In another news, TTB was rejected for the fifth time this week.  The rejection was short but personal and somewhat encouraging, which was a nice change, but still a rejection.  At this point, I think I’m going to leave it alone for a few months, then take another look at it with an eye to revise it to make it, y’know, better; if I could cut it down to under ten thousand words, that would open up additional markets as well.  In any event, I’m going to let it age for a while, and hope that it’s more like wine than an overripe cheese.

Final political note: I took Unfocused Girl and Junior out for a walk the other night to look at the Halloween decorations on the next block.  As we got to the corner of our block, Junior looked at the house there and asked his older sister, “Is that where John McCain lives?”

Because, you see, I had told him that John McCain reminded me of the cranky old man who lived on the corner of my block when I was a boy.  Last week, Junior had gotten confused and thought that McCain himself had lived on my block.  Now he’s taken that one step further, and decided McCain lives on the corner of his block.

There goes the neighborhood.

Fall Sunday Stats #3: Going Through Withdrawal.

It’s a beautiful fall day in Chicago.  The kids are playing with their friend from up the street, and the Mrs. and I are about to put up some Halloween decorations.

Overheard from the kids:

Junior:  “This is Mommy’s Rubik’s cube.”

Boy from up the street:  “What do you do with a Rubik’s cube?”

Junior:  “You try to get it right.”

Boy from up the street:  “How do you get it right?”

Junior:  “…”

Miles run today: 8.58 miles, in 1:17:10.  That’s a 9:00 minute/mile pace; the first half was at 9:21 and the second half was at 8:39.  Not as slow as my creepy crawly half marathon last weekend, but not fast.  I didn’t run at all during the week, again, in significant part because it took me so long to recover from last Sunday’s half marathon.  I learned my lesson, though, and kept today’s run relatively short, so that I won’t be in so much pain in the next few days.  My running has really gone to shit in the last few weeks, and I’d like to pick it back up before the weather really turns.  There’s maybe another month of crisp fall days, which are perfect for running; then I have to break out the serious winter running gear.  Today was ideal — around 50-55 degrees, sunny, and not too much wind.  I couldn’t ask for any better weather.  In any case, I’m done racing for the year now; I don’t have anything on the calendar until the Shamrock Shuffle next March.

What I had on my iPod during the run: Phedippidations # 157 (“The Third Annual World Wide Festival of Races”), and Seventh Son OBSIDIAN #32 (Final Episode, including “Eusocial Networking,” a short story by Scott Sigler, the founding father of podcast fiction).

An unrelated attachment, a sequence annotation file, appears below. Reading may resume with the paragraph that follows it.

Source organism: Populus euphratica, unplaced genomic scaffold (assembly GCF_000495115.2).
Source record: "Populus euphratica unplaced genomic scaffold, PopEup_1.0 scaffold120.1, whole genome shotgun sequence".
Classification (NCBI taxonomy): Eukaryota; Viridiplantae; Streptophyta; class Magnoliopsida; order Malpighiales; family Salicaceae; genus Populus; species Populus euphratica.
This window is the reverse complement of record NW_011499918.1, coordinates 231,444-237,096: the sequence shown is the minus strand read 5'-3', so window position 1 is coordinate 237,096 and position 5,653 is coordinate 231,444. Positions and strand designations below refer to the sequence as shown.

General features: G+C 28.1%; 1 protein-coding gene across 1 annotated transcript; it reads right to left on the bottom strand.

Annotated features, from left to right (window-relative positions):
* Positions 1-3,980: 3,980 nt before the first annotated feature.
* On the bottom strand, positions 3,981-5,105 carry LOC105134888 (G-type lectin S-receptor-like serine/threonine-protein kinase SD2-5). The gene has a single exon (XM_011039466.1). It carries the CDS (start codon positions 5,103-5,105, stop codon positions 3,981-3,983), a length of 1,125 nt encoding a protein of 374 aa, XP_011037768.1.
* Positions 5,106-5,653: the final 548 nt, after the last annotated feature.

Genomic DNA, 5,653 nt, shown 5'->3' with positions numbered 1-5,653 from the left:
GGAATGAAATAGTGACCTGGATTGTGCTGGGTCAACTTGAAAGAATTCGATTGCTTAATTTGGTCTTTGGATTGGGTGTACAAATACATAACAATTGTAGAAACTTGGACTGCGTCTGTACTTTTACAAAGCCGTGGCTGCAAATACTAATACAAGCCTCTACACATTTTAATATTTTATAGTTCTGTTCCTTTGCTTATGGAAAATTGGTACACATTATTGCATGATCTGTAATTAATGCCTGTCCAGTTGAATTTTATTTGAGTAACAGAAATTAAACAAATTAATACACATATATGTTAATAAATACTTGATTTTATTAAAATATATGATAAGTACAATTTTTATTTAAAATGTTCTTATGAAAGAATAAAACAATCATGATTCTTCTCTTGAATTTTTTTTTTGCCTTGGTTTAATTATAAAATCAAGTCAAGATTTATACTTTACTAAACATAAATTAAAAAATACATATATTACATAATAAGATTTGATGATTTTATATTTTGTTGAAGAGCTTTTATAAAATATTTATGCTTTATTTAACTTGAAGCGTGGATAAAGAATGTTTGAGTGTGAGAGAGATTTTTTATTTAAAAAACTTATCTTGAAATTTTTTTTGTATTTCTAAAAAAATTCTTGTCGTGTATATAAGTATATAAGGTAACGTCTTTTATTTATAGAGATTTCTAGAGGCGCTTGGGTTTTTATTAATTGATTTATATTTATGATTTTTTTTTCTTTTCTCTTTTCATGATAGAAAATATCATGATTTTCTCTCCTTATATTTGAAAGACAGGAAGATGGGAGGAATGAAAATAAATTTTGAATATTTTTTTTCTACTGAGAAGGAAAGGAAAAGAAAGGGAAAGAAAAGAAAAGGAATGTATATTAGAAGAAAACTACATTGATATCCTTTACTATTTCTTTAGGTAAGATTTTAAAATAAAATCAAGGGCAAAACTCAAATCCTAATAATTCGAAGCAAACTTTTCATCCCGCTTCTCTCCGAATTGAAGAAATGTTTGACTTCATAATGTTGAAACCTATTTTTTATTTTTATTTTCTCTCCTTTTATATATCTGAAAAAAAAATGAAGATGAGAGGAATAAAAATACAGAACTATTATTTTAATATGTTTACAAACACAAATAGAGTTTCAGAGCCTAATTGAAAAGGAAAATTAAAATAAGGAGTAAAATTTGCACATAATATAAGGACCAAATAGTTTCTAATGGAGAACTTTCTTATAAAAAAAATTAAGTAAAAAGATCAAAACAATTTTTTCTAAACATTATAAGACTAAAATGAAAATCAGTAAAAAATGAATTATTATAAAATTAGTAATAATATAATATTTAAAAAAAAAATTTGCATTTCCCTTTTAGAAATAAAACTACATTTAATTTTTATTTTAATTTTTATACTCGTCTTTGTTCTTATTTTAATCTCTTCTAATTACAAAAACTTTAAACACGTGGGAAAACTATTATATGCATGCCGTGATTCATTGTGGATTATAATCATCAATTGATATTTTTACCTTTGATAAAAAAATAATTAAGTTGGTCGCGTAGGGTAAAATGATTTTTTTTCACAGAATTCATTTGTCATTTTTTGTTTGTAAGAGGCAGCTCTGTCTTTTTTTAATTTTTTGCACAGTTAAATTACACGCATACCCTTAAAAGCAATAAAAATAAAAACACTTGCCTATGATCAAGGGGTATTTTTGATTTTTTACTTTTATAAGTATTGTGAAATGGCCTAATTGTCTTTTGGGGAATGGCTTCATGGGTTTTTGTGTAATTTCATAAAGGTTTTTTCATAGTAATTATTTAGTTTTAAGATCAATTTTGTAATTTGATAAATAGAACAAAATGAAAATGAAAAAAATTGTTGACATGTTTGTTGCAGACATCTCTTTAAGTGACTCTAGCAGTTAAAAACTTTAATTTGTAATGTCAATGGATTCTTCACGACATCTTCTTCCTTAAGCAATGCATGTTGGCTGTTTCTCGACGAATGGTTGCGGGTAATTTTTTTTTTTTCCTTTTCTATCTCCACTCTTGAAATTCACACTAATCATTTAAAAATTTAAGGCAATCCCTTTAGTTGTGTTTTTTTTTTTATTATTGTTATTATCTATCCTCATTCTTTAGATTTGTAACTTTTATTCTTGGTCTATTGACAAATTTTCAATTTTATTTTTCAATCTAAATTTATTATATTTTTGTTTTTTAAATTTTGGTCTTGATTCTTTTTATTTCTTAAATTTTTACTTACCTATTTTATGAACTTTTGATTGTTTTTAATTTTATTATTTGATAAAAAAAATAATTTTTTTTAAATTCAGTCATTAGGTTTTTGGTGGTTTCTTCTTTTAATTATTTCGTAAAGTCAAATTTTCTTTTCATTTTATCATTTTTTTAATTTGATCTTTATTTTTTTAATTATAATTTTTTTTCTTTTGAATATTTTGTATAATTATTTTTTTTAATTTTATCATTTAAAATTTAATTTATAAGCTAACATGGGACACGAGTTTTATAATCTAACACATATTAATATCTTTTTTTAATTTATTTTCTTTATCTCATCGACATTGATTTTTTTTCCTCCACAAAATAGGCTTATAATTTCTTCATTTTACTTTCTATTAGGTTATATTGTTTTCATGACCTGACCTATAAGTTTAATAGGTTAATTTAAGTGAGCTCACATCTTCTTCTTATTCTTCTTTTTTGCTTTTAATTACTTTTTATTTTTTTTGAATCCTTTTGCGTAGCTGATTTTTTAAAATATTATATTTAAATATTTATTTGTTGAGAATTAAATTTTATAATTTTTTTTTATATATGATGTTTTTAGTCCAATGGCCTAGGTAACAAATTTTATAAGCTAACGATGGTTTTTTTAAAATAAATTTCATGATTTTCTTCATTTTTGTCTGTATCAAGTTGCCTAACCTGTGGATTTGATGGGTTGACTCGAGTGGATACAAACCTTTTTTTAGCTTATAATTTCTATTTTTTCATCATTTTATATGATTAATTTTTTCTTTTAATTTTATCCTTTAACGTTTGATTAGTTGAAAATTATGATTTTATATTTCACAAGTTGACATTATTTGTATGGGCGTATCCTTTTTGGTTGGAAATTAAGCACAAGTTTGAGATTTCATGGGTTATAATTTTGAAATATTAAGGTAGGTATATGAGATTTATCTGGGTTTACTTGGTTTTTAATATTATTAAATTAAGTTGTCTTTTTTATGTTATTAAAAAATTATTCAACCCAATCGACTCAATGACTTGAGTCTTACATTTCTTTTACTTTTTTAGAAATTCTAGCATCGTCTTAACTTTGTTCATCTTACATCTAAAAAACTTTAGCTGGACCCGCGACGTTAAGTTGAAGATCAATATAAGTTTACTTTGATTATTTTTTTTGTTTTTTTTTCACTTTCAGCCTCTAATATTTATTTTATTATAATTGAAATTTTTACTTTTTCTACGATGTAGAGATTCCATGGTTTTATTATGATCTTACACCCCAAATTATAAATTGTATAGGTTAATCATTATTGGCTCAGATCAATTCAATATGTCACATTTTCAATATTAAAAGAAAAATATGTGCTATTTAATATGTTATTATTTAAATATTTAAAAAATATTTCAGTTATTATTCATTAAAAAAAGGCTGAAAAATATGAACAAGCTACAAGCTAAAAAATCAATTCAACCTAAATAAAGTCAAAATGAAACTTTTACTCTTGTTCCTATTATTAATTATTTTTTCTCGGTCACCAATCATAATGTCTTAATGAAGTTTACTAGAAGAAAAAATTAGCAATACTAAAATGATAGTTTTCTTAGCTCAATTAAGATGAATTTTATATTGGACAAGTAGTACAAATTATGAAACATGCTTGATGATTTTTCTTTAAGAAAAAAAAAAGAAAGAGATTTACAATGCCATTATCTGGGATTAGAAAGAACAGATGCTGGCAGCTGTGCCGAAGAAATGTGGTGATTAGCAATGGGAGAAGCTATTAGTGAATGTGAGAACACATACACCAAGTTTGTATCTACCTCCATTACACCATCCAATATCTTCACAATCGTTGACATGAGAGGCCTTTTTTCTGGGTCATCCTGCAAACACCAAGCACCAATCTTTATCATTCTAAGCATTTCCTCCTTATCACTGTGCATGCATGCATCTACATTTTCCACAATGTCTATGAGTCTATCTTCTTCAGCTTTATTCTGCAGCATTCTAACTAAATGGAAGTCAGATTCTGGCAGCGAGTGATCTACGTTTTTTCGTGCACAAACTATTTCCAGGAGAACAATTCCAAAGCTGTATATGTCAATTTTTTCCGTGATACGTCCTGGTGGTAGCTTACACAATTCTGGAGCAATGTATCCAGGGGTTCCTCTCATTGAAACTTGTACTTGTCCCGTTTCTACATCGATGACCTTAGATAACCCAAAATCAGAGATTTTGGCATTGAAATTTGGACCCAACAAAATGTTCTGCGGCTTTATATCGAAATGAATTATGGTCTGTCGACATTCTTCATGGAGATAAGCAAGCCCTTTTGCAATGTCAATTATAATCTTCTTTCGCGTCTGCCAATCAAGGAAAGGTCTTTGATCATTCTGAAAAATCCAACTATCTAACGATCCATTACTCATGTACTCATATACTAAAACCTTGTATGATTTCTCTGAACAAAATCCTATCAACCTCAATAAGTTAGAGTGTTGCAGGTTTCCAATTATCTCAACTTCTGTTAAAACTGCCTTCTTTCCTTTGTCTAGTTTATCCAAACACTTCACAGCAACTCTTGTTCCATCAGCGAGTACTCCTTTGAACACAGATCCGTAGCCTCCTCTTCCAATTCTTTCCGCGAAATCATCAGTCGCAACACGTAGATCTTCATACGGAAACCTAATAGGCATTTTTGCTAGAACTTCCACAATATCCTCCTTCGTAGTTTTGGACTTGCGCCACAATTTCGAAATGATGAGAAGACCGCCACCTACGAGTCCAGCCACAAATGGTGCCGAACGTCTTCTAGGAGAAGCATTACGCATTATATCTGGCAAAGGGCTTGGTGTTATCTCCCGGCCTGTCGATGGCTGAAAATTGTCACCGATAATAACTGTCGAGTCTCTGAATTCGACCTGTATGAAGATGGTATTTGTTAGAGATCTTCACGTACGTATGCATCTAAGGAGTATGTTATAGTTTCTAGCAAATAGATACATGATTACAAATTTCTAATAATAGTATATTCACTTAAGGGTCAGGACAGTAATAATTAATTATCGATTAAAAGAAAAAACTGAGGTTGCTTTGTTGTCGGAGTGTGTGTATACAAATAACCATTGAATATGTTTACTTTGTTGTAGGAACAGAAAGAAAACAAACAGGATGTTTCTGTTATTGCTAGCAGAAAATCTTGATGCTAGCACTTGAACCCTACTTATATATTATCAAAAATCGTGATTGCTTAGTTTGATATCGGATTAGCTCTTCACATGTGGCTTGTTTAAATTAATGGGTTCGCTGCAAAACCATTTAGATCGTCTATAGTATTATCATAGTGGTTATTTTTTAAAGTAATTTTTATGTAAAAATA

Writing update: I’ve managed to keep my hands off of Meet the Larssons for another week.  I wrote a 599-word flash story and submitted it to an online fiction site (guess what their word count limit is).  I put together a three-page summary of one idea for my next novel (and damn, that feels weird to type:  “my next novel”); call that one “Project Downhill.”  Today, I started a summary of another idea for a completely different novel, a comic urban fantasy; call that one … I can’t think of a cool code name for it right now.  Just call it “Project L,” until I think of something cooler.  There’s one more idea I may try to hash out before I make up my mind, but I think I’m likely to pick one of these two.  Once I make up my mind, I’m going to try the Snowflake Method of outlining the novel; I wrote Meet the Larssons by the seat of my pants, and it needs major restructuring.  As unnatural as it feels to think about preparing increasingly detailed outlines before doing the “real” writing, I would really like to avoid having to do this kind of major work on the second draft next time; I hope to limit the revisions to touching up the paint and banging in a couple of loose nails, instead of building an entire addition and moving a number of load-bearing walls.

I’m starting to see other people blogging about doing NaNoWriMo, which starts in a couple of weeks.  If you’re doing NaNo, then best of luck to you, and have fun.  I know I made the right decision not to do it this year; I want to get back to MTL before December, and I want to have an idea of what the next novel will be as well.  I’d also like to finish one or two more short stories by the end of the year.  All of that means that NaNo would be a bad idea, and an unnecessary one; I don’t need the kick in the pants to write, I just need to keep doing it.  Still, though, it looks like fun, and I like the community (and competitive) spirit that imbues the venture.  It does feel weird not to be in the middle of a major writing project. I know I’m going back to MTL soon, but until I do I feel a little at loose ends.  I’ve been reading on the train instead of writing, and it just feels wrong, like I’m slacking.

I’m enjoying telling callers and doorbell ringers that I’ve already voted — there’s nothing more I can do for them.  I encourage you to vote early if that’s an option for you; here in Chicago, at least, the lines are much shorter than they are on election day, and it means you don’t have to worry about something unexpected preventing you from voting on November 4.